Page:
Melissa Herbst-Kralovetz
Associate Professor, BIO5 Institute
Associate Professor, Basic Medical Sciences
Associate Professor, Clinical Translational Sciences
Associate Professor, Obstetrics and Gynecology
Primary Department
Department Affiliations
(602) 827-2247
Research Interest
Melissa Herbst-Kralovetz, PhD is an Associate Professor in the Departments of Basic Medical Sciences and Obstetrics and Gynecology and is Director of the Women's Health Microbiome Initiative at the UA College of Medicine-Phoenix. The Herbst-Kralovetz research lab is broadly interested in understanding innate mucosal immune responses to resident bacteria, pathogens (e.g HSV-2), and microbial products at mucosal sites, including the female reproductive tract. The mucosa provides a major immune barrier (physical, biological, and chemical) to microbial insult and her lab is interested in studying the mucosal barrier function of the lower female reproductive tract and its role in host defense against infection and inflammation as well as maintaining mucosal homeostasis. Dr. Herbst-Kralovetz has a long-standing interest and background in studying infections/conditions that impact women’s health.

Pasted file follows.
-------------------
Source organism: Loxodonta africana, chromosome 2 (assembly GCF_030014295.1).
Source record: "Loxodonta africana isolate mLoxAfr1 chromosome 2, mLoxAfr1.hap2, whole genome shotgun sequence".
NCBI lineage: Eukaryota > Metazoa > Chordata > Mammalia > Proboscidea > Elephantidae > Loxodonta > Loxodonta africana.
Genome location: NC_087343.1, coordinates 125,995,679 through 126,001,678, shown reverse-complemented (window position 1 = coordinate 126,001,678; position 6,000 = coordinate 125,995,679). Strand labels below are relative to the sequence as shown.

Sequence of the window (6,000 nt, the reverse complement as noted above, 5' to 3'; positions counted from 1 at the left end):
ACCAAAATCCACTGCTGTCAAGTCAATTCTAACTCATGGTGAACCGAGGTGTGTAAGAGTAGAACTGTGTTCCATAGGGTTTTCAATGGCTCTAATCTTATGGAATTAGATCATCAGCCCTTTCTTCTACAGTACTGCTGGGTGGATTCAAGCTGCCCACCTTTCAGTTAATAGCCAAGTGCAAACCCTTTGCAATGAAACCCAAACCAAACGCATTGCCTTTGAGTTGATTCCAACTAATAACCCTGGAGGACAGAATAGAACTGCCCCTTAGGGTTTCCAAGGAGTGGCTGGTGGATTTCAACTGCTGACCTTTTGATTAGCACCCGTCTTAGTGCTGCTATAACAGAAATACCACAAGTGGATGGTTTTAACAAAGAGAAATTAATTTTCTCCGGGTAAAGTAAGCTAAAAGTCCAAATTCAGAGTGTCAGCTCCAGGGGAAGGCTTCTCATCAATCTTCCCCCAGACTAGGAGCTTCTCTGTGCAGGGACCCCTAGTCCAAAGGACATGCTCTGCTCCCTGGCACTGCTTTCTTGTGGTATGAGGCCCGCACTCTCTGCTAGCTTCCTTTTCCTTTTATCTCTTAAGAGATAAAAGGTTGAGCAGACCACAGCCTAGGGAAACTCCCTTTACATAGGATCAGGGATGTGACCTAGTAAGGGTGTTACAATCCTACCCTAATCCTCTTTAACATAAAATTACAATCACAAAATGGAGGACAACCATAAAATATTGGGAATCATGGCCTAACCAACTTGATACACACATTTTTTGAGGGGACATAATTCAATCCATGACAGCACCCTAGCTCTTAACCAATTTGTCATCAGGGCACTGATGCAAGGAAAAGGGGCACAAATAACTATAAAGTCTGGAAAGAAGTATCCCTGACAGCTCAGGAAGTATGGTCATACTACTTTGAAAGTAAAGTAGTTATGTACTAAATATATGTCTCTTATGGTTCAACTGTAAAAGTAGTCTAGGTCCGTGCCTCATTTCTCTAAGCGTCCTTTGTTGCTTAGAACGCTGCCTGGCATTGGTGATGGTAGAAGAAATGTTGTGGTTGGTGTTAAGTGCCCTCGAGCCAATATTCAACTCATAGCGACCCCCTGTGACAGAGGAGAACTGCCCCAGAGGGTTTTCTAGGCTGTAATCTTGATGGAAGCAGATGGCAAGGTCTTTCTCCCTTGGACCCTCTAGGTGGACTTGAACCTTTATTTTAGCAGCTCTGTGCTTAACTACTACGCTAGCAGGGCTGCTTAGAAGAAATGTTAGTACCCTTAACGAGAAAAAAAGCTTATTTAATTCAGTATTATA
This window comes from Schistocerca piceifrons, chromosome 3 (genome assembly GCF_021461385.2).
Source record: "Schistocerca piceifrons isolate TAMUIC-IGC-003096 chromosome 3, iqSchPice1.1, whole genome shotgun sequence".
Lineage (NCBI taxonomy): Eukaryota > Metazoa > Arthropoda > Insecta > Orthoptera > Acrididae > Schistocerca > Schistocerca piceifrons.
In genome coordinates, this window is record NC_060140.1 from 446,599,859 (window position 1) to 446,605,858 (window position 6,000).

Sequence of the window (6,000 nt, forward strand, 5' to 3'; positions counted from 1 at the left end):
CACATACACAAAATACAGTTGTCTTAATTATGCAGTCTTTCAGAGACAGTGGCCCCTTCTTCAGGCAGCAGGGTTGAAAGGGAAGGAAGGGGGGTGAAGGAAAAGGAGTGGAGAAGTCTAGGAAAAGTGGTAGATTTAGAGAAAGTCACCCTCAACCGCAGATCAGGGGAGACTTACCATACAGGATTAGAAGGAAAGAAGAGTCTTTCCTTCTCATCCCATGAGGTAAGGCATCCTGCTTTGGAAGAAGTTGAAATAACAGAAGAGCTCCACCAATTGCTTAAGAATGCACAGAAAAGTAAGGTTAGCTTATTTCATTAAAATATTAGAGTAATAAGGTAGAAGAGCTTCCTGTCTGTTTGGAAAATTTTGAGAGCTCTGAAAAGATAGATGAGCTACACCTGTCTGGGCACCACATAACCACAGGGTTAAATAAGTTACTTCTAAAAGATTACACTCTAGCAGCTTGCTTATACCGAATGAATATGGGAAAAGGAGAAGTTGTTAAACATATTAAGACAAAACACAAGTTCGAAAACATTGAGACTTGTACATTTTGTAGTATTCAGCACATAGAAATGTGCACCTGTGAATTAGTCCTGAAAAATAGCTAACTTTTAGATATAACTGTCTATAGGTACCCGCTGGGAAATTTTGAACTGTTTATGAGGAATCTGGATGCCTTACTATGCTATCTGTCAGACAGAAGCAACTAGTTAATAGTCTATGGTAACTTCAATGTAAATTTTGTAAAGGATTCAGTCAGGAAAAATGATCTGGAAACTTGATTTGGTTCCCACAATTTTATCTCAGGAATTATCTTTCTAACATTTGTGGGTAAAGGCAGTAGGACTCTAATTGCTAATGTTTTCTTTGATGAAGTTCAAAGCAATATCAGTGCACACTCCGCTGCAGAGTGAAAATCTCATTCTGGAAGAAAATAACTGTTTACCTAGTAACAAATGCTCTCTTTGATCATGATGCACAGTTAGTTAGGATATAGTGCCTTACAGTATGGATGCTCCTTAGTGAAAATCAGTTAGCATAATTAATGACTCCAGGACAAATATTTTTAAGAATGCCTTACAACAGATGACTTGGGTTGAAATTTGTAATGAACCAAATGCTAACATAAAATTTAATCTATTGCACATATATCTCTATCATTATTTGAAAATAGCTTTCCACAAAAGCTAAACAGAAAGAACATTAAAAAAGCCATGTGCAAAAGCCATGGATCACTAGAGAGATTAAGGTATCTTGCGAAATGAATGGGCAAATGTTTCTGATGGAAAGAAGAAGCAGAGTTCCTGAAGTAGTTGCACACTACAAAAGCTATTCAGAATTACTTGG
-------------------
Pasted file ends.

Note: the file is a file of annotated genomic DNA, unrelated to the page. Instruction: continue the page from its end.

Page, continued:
Publications

Mathew, L. G., Herbst-Kralovetz, M. M., & Mason, H. S. (2014). Norovirus Narita 104 virus-like particles expressed in Nicotiana benthamiana induce serum and mucosal immune responses. BioMed research international, 2014, 807539.

Narita 104 virus is a human pathogen belonging to the norovirus (family Caliciviridae) genogroup II. Noroviruses cause epidemic gastroenteritis worldwide. To explore the potential of developing a plant-based vaccine, a plant optimized gene encoding Narita 104 virus capsid protein (NaVCP) was expressed transiently in Nicotiana benthamiana using a tobacco mosaic virus expression system. NaVCP accumulated up to approximately 0.3 mg/g fresh weight of leaf at 4 days postinfection. Initiation of hypersensitive response-like symptoms followed by tissue necrosis necessitated a brief infection time and was a significant factor limiting expression. Transmission electron microscopy of plant-derived NaVCP confirmed the presence of fully assembled virus-like particles (VLPs). In this study, an optimized method to express and partially purify NaVCP is described. Further, partially purified NaVCP was used to immunize mice by intranasal delivery and generated significant mucosal and serum antibody responses. Thus, plant-derived Narita 104 VLPs have potential for use as a candidate subunit vaccine or as a component of a multivalent subunit vaccine, along with other genotype-specific plant-derived VLPs.

Herbst-Kralovetz, M., Radtke, A. L., Quayle, A. J., & Herbst-Kralovetz, M. -. (2012). Microbial products alter the expression of membrane-associated mucin and antimicrobial peptides in a three-dimensional human endocervical epithelial cell model. Biology of reproduction, 87(6).